S-308 at Port Mayaca, Lake Okeechobee closed on December 9, 2020. No algae visible.
-Plume of along Jupiter Island south of St Lucie Inlet
-Dispersing plume in Atlantic Ocean just past Peck’s Lake in Jupiter Narrows
-St Lucie Inlet -St Lucie Inlet State Park, Sailfish Point, Sewall’s Point, Stuart, Jensen
-Looking north to Sailfish Flats between Sewall’s Point and Hutchinson Island. This area has greatly degraded since 2013 as far as loss of seagrasses and fishing opportunities
-The area below, especially around Sailfish Point, was once considered “the most biodiverse estuary in North America” as documented, first, by Grant Gilmore
-This photo reveals seagrass loss across many areas of the Sailfish Flats
-Another view between Sewall’s and Sailfish Point, a seeming desert…
-Close up, Sailfish Point
-Sewall’s Point, east Indian River Lagoon
-Sewall’s Point is a peninsula surrounded by the St Lucie River on west side, and Indian River Lagoon on east side
Ed Lippisch, selfie. Thank you Ed!
As you can tell, I have lots of people helping me. Whether it is Ed flying or my brother Todd who provides an incredible easy to read website called EyeonLakeO. You can click below to check it out. The more we know, the more we document, the more we can overturn the destruction of our beloved estuary…
Looking back through my photo library, I was stuck by the color differences between these photos, so I decided to share….
The first two photos were taken recently, Saturday, December 5, 2020, the afternoon of the same morning the ACOE closed S-80 at the C-44 canal, and S-308 at Port Mayaca, Lake Okeechobee. This seems a bit quick for improvement, but so it was.
The second two photos were taken almost two months earlier, October 17, 2020 a few days after Lake Okeechobee discharges began and C-44 had already been discharging.
The first three photos, taken by my husband, Ed Lippisch, feature the confluence of the St Lucie River and Indian River Lagoon between Sewall’s Point and Sailfish Point. The final October 17 photos shows the plume from Lake O and basin runoff passing Peck’s Lake in the Jupiter Narrows.
We all await the closing of both structures S-308 and S-80 for good. The issue at hand is always the height of the Lake Okeechobee and the story that accompanies such.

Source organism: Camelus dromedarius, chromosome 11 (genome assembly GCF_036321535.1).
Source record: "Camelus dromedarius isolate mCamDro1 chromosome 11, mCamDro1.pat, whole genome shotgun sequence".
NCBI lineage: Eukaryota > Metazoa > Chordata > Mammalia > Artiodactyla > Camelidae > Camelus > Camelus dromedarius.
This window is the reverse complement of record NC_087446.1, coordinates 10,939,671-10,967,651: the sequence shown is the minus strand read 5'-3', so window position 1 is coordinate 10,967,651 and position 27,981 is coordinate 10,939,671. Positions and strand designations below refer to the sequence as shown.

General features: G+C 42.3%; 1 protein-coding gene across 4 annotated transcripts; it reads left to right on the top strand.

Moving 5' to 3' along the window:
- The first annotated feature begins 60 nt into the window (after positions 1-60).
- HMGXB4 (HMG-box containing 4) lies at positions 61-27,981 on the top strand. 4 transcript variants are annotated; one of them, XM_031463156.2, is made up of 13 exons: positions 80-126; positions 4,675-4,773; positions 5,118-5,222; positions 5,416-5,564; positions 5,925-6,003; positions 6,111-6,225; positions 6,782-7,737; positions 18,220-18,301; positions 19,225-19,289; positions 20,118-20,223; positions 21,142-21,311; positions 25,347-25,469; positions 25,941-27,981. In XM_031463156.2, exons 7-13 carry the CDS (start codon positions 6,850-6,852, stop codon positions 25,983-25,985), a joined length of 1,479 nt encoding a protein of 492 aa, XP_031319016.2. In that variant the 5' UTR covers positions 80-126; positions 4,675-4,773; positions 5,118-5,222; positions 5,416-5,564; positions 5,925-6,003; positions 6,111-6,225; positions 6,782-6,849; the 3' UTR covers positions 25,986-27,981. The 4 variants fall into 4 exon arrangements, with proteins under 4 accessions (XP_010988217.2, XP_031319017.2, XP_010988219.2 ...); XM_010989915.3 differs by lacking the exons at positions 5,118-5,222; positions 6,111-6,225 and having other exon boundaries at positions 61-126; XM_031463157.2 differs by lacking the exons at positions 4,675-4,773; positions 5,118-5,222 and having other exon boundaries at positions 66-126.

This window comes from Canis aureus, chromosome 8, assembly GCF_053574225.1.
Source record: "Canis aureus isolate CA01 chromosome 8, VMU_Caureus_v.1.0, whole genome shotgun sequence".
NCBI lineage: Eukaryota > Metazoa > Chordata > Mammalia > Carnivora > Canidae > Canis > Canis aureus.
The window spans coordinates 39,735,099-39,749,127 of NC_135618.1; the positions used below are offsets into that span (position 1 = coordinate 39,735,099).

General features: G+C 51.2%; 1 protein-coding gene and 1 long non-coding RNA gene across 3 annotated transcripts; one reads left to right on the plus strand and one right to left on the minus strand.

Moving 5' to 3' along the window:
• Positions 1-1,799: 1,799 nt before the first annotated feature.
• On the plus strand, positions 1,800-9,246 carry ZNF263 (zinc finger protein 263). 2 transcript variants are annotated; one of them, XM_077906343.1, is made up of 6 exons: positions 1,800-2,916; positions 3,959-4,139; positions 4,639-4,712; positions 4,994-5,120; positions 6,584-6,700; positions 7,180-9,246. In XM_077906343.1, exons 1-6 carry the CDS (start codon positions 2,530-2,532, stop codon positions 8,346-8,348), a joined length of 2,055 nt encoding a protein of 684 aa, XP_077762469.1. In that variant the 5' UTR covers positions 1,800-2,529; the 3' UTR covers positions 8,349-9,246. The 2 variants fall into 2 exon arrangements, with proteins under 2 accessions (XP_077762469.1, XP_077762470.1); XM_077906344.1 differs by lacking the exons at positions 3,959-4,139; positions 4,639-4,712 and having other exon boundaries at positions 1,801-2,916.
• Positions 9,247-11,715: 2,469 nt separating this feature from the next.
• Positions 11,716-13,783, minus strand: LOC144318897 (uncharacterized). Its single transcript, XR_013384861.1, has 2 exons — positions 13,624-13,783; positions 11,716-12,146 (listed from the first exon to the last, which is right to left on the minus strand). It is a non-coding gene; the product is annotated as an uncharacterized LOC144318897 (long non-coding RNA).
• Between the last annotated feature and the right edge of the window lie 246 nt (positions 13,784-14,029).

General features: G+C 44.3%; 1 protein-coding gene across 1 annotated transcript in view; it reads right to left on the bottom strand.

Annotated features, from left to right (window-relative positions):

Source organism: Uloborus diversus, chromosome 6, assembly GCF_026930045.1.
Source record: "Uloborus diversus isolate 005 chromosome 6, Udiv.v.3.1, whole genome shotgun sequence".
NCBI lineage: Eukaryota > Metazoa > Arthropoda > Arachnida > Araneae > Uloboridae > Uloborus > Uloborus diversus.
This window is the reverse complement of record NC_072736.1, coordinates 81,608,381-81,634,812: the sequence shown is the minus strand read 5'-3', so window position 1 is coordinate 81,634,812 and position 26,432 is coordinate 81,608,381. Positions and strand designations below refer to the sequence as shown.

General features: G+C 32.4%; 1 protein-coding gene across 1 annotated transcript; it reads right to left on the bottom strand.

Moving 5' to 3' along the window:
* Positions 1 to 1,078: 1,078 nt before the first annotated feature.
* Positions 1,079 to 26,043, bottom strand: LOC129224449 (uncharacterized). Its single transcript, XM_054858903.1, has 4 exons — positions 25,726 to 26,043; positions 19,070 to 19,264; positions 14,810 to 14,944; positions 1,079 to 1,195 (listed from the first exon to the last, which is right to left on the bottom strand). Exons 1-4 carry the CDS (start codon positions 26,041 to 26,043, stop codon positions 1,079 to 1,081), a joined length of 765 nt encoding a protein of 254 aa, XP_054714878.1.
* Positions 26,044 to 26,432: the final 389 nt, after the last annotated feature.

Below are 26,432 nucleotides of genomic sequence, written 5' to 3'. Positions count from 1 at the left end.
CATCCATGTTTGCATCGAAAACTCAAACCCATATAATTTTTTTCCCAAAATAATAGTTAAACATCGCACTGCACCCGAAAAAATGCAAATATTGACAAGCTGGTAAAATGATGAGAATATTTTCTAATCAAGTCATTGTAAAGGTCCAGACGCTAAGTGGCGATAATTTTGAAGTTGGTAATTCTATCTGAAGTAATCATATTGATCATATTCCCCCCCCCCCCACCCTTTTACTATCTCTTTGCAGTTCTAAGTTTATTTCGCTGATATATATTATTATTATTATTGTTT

Saturday, December 5, 2020, photo Ed Lippisch
October 17, 2020, photo Ed Lippisch
ACOE- Lake O discharges began Oct 14, 2020 and have stopped temporarily for 5 days, December 5, 2020. This is the most recent inflow chart, SFWMD.
A Ten Year View, Discharges to the St Lucie Estuary
Today I share images that help tell the story of the St Lucie Estuary over the past ten years. The first image is from the website eyeonlakeo. My brother, Todd Thurlow, takes data from D-Hydro of the SFWMD and puts it into a format that the average person can understand.
The chart above shows the “S-80 spillway at St Lucie Locks’ cumulative discharges by CALENDAR YEAR, 2011-2020.”
Scientists use Water Years, May 1 of one year, through April 30 of the next year. This splits up the years making it more confusing to remember or understand. We, as people, live our lives in calendar years.
We can see by looking at Todd’s chart that 2016’s calendar year is highest overall discharge year with 842,775 acre feet (one foot of water covering one acre) of water going to the St Lucie from what is called “local runoff” (all canals and surrounding areas) as well as discharges from Lake Okeechobee.
How large is 842,775 acres? Comparatively, Martin County is 347, 520 acres. 2020 is 188,723 acre feet and climbing. We are talking tremendous amounts of water!
In descending order, we see 2016; 2013; 2017; 2018; 2015; 2020; 2012; 2014; 2019; and 2011. The brown of line of 2020 crests 2015 as when the year is completed, 2020 will more than likely be higher than 2015.
“Could you please get me a chart or graph showing discharges to the St Lucie River for 2012-2020 by month. Please present this information from January through December of each calendar year and break it out from S-80 and S-308 and also give a total combined number. Please also note for each of those calendar years, the highest level Lake Okeechobee got that year.”
To view this information, click on Charts in red below for visuals, and data in red below for numerical charts. As mentioned this information below is from the SFWMD. This compiled information provides great perspective.
I, as many, participated in yesterday’s Army Corp of Engineers‘ Periodic Scientist Call. During the course of the call, it was alluded that the ACOE may be letting up or halting Lake Okeechobee discharges to the St Lucie Estuary soon. As soon as they do, we will begin to chart calendar year 2021. All things considered, everything in me believes it will be better than 2020!